On Well-Being

New implicit-bias tool offers insight and answers

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Photo courtesy of JC Law Group

The existence of implicit bias in the legal profession is both obvious and well-documented. In 2016, the American Bar Association Commission on Women in the Profession and the Minority Corporate Counsel Association partnered with the Center for WorkLife Law at the University of California’s Hastings College of the Law in San Francisco to conduct research to further understand law firm and in-house lawyers’ experiences of bias in the workplace. The research confirmed “many of the traditional diversity tools we have relied upon over the years have been ineffective.”

The study, You Can’t Change What You Can’t See: Interrupting Racial & Gender Bias in the Legal Profession, documents four specific biases against women and people of color:

  • Prove-It-Again: Being forced to work harder than white male counterparts.
  • Tightrope: A narrower range of behaviors is deemed acceptable.
  • Maternal Wall: Bias against mothers.
  • Tug of War: The conflict between different disadvantaged groups when only a limited number of opportunities are available.

Despite evidence that diverse workplaces perform better and lead to better financial results, the legal profession has been slow to respond. Conscious and unconscious biases are baked into the system through hiring, how career-enhancing work is assigned and how lawyers are evaluated and compensated. The report suggests organizational changes to reduce the impact of unconscious bias.

But there is also recent research on how individuals can uncover their implicit bias through meditative practices —which can lead to systemic change.

Facing unconscious bias

It caught me by surprise when I first took the Harvard Implicit Association Test, which measures unconscious bias. The test revealed I had many common biases: preferring younger people over older; people with lighter skin; and white people over black people.

My initial reaction was surprise, then denial. After all, I’m a person of color and a woman. Surely I couldn’t have bias against other minoritized groups? But this is actually a common phenomenon.

Certain types of mindfulness and meditation practices can impact implicit bias. Much of the research in this area focuses on a specific meditation called loving-kindness meditation. LKM has been shown to increase a person’s capacity to be compassionate.

LKM appears to strengthen our compassion toward people who are outside of our circle of trust.

A 2013 Yale study examined the impact of LKM on improving implicit attitudes toward members of stigmatized groups.

The researchers used Harvard’s test to measure implicit bias, concluding that actively practicing loving-kindness meditation significantly decreased implicit bias as opposed to merely discussing the concept. A 2012 study out of Stanford University demonstrated that compassion cultivation training, which utilizes LKM, significantly increased empathy.

Practice makes perfect

According to the Stanford study, compassion is a multidimensional process through four stages: the awareness of suffering, an affective concern for others, a wish to relieve that suffering and a readiness to relieve that suffering.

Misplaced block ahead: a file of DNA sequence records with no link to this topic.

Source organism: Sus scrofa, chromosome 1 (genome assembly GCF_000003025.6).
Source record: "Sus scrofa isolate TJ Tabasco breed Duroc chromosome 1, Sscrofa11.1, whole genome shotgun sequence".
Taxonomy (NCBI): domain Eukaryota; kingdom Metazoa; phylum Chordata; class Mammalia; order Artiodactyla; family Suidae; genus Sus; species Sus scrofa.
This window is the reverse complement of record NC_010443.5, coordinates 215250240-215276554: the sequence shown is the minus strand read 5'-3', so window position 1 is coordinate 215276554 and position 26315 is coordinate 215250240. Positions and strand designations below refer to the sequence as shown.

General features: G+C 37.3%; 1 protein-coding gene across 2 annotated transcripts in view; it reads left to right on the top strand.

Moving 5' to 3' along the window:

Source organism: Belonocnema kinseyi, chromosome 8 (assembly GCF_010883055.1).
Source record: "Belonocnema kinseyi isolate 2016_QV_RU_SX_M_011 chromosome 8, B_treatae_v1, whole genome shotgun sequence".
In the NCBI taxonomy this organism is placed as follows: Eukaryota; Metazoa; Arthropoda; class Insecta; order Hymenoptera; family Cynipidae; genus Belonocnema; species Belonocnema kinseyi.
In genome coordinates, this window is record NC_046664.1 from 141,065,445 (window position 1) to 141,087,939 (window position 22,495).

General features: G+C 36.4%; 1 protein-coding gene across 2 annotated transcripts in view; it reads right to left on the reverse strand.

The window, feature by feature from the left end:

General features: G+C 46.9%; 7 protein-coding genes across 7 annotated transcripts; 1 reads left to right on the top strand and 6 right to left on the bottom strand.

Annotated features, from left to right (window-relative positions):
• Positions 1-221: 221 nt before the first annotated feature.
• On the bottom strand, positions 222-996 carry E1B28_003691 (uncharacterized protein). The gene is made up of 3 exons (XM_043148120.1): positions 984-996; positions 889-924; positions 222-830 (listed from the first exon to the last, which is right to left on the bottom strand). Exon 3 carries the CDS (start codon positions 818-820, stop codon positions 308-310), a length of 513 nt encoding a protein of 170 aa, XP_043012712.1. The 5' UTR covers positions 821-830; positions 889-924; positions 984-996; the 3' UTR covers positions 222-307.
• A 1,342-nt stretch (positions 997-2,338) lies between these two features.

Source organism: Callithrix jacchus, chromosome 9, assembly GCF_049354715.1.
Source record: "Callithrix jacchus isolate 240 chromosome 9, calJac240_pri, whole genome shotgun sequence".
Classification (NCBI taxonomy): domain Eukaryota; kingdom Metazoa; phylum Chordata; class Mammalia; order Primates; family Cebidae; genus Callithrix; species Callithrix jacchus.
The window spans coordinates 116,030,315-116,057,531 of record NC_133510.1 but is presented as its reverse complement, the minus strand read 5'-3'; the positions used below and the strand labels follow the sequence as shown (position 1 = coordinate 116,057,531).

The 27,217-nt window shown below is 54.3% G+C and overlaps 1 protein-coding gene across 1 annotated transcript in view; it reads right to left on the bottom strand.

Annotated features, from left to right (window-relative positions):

The six steps of loving-kindness mediation are:

  1. settling the mind through mindfulness meditation;
  2. bringing to mind someone you care about, noticing the feeling of compassion, offering words and thoughts of well-wishes;
  3. extending this sense of caring and compassion toward yourself;
  4. offering compassion toward others;
  5. bringing compassion toward all beings; and
  6. imagining taking away the suffering of others.

During LKM, you repeat phrases of well wishes toward the individuals or groups such as: “May you be happy, may you be healthy, may you live with ease, may you be free from suffering.”

I had the opportunity to take the CCT course at Stanford and found myself having to look at, examine and contend with my own blind spots. I looked at the people I surrounded myself with and the content I consumed more critically. I examined the books I read, the podcasts I listen to, the people I follow on Twitter. What surprised me was how homogeneous this population tended to be. I noticed a bias toward consuming media created by well-educated white males. Perhaps this is the part of implicit bias that is so insidious and difficult to change—the favoritism. It is not overt racism, sexism or ageism I struggled with, but rather that I favored those voices who were in the majority and therefore more familiar.

The legal profession is contending with the question of how to address implicit bias. Some states now mandate CLE on the topic. What is clear is that it is not enough to simply understand what implicit bias is. We need a tool like LKM to interrupt and acknowledge our own implicit bias—and more important, see how it harms minoritized groups. Only then can we create a more diverse and inclusive profession.

This article appeared in the June/July 2020 issue of the ABA Journal under the headline: “Tackling Implicit Bias: New tool offers insight, answers.”

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